Bored Piles, also referred to as replacement piles or drilled shaft are widely used type of construction foundation that supports buildings, holding the frameworks carrying heavy vertical loads in place and transferring their bearing load to rock or soil layers with adequate bearing ability and acceptable settlement characteristics. The bored pile is a concrete cast-in-place, […]
Reinforced concrete is capable of accepting both compressive and tensile loadings and therefore is an ideal material for building reinforced concrete slabs on ground for a wide range of applications in modern home construction, if used properly. The reinforced concrete slab on ground has been a practice for many years in Australian residential building industry, replacing the traditional limestone footings and suspended timber systems. The current Australian Standards throughout all Australian states are AS 2870 Residential Slabs and Footings and AS 3600 Concrete Structures.
Step 1: Planning the concrete placement
The concrete must be placed fast and simple, directly from mixer truck. The excavated soil and stacks of materials must be relocated in order to give the truck sufficient space to move. On sites with limited access, superpasticised concrete is used which flows easily. This type of concrete will impose higher loads on the formwork and can move steel reinforcement as it flows into place. When the truck can’t access close to the slab, it is necessary to include concrete pump with hydraulic booms, tipper or dumper for concrete transportation. Concrete pumps can push concrete over 200m in line, but in case the line rises or bends, the pumping distance is less.
Step 2: Ground Preparation
Once the planning of the concrete placement is done, the next phase is the ground preparation.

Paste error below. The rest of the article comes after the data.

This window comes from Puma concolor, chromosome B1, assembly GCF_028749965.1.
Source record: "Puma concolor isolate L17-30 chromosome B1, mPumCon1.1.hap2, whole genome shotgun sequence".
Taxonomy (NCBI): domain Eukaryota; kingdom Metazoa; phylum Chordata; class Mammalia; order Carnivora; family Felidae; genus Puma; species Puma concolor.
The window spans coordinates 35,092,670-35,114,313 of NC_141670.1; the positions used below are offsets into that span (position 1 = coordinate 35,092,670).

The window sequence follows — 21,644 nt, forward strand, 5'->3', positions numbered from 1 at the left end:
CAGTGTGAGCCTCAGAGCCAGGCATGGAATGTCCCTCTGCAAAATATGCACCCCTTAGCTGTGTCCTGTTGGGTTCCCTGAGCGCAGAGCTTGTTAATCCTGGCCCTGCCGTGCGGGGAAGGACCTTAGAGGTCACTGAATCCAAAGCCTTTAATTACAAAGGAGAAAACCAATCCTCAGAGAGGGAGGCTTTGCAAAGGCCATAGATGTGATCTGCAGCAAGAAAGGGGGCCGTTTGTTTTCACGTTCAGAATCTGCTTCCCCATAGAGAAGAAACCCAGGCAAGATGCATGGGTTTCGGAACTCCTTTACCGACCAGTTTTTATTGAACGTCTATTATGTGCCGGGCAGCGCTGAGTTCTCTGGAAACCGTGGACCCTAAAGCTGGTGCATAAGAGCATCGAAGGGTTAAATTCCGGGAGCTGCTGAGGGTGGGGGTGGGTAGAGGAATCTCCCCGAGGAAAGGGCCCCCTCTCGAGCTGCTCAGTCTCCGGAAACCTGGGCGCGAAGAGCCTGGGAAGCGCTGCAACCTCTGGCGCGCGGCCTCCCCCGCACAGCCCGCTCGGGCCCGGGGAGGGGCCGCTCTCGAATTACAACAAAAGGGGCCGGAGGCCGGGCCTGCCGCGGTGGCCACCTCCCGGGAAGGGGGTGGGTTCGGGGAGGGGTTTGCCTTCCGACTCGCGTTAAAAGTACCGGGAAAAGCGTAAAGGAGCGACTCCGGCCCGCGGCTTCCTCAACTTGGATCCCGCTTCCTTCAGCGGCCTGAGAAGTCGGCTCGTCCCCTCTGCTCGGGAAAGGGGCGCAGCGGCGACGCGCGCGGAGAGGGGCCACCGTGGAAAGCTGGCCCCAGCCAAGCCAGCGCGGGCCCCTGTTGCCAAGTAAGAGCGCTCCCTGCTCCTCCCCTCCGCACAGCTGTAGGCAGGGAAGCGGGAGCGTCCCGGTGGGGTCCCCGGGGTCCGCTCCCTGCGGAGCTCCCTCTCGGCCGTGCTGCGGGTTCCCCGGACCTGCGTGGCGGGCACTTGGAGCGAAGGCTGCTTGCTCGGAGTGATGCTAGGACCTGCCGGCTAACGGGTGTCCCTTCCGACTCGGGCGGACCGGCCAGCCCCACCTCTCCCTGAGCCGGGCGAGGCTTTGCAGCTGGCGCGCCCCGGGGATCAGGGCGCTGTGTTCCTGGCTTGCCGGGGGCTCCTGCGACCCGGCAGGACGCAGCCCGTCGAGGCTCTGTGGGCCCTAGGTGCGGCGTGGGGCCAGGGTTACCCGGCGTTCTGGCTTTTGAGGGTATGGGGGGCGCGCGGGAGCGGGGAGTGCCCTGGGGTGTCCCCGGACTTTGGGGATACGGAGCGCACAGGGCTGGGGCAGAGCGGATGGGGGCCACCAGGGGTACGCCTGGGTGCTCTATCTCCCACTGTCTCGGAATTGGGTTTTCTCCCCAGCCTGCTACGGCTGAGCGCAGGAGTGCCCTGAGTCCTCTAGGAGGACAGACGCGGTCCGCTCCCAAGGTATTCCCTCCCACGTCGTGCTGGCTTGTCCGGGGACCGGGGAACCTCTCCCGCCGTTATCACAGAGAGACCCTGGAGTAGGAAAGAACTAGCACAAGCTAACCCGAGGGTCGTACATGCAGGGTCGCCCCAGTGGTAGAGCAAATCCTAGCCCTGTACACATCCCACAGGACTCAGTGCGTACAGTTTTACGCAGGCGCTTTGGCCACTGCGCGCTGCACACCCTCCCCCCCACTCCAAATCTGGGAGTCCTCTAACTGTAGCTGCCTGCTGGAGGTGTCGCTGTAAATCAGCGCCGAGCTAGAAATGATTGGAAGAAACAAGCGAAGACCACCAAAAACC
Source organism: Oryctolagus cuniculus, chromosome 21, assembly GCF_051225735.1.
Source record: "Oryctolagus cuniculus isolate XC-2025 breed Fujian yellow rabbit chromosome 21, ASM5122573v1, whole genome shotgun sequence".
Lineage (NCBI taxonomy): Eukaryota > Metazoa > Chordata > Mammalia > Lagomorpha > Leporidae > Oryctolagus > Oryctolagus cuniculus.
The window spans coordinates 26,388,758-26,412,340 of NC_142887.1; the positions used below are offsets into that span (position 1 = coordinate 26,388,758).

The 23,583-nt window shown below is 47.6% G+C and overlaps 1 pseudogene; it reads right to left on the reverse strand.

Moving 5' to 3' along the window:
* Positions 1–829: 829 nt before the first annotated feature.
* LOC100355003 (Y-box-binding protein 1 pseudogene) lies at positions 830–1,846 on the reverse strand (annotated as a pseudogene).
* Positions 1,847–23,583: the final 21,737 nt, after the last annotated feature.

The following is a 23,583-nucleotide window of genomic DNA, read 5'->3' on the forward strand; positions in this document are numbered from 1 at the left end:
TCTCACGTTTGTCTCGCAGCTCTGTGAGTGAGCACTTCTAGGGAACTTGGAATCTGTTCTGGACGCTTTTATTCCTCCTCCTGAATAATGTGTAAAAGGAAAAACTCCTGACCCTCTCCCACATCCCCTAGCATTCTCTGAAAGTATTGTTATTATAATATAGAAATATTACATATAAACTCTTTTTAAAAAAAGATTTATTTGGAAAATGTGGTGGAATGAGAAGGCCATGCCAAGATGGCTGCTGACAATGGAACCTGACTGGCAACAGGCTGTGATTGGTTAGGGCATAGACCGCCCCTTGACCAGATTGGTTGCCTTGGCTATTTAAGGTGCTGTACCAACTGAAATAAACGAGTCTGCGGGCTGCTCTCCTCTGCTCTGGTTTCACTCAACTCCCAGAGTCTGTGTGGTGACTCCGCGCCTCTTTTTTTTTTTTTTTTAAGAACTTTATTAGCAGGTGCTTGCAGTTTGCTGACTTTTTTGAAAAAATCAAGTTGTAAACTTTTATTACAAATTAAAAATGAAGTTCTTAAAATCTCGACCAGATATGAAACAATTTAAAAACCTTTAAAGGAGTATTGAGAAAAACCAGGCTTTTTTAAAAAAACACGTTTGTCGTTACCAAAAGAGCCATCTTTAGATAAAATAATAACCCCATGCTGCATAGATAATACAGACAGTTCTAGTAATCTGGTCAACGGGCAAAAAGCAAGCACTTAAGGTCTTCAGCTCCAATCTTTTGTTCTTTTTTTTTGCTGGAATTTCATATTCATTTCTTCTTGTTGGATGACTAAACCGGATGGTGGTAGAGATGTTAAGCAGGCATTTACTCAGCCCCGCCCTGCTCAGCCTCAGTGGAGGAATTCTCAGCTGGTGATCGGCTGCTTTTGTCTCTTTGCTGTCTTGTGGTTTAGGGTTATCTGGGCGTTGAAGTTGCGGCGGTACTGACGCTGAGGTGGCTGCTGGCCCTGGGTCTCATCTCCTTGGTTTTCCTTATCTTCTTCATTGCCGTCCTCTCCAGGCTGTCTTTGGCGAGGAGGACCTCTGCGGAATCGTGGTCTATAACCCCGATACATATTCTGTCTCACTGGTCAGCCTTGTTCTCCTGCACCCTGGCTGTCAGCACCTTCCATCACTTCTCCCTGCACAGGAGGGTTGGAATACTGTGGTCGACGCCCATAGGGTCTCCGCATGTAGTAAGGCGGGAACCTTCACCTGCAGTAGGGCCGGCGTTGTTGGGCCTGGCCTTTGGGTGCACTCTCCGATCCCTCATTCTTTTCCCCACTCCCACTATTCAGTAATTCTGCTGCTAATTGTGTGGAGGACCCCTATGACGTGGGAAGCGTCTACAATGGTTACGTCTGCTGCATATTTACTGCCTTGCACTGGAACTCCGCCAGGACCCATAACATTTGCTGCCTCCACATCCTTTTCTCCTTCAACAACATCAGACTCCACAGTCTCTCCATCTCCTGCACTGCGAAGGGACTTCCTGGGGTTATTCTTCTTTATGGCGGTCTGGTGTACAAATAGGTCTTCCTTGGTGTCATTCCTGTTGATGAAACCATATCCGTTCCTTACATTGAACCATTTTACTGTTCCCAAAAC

Remove the top soil with grass on it and level and compact the sub-soil which has been uncovered. Sloping sites will need to be cut and filled where the chunk needs to be placed. Most of the soils can be used for fill, but clay fill is not recommended. The Building Code of Australia sets requirements for ground preparation, excavation and filling under concrete slabs. Dig out the shape of the pillars for the slab in the arranged ground.
Step 3: Fixing the edge formwork
The next step is to form the edge of the slab. The formwork must be well stalked in place, commonly spacing is at a maximum of 1 meter. The formwork also needs to be rigid and thick enough so it doesn’t bend under the load of fresh concrete placed against it. It is strongly recommended that the level dimensions and shape of the formed area is double checked before placing concrete.
Step 4: Service pipes installation
In this stage the waste and water supply pipes that will be covered by the slab must be installed by a plumber. Where the slab is used as a boundary against termite attack, termite collars must be fitted to all pipes going through the slab. The Basement Construction contractor must care not to move these drainage pipes once they have been set in place.
Step 5: Laying concrete underlay
The underlay needs to be placed over the prepared ground and lapped over the edge of the framework. It is recommended, a wide underlay to be used so that just a few joints are needed. It is very important to make sure that the underlay folds down into the beam trenches and laps over the top of the formwork. Free edges of underlay must be firmly secured before the concrete is placed. The underlay should be lapped at least 20mm at joints and held in situ with small pieces of tape at about 1m centres.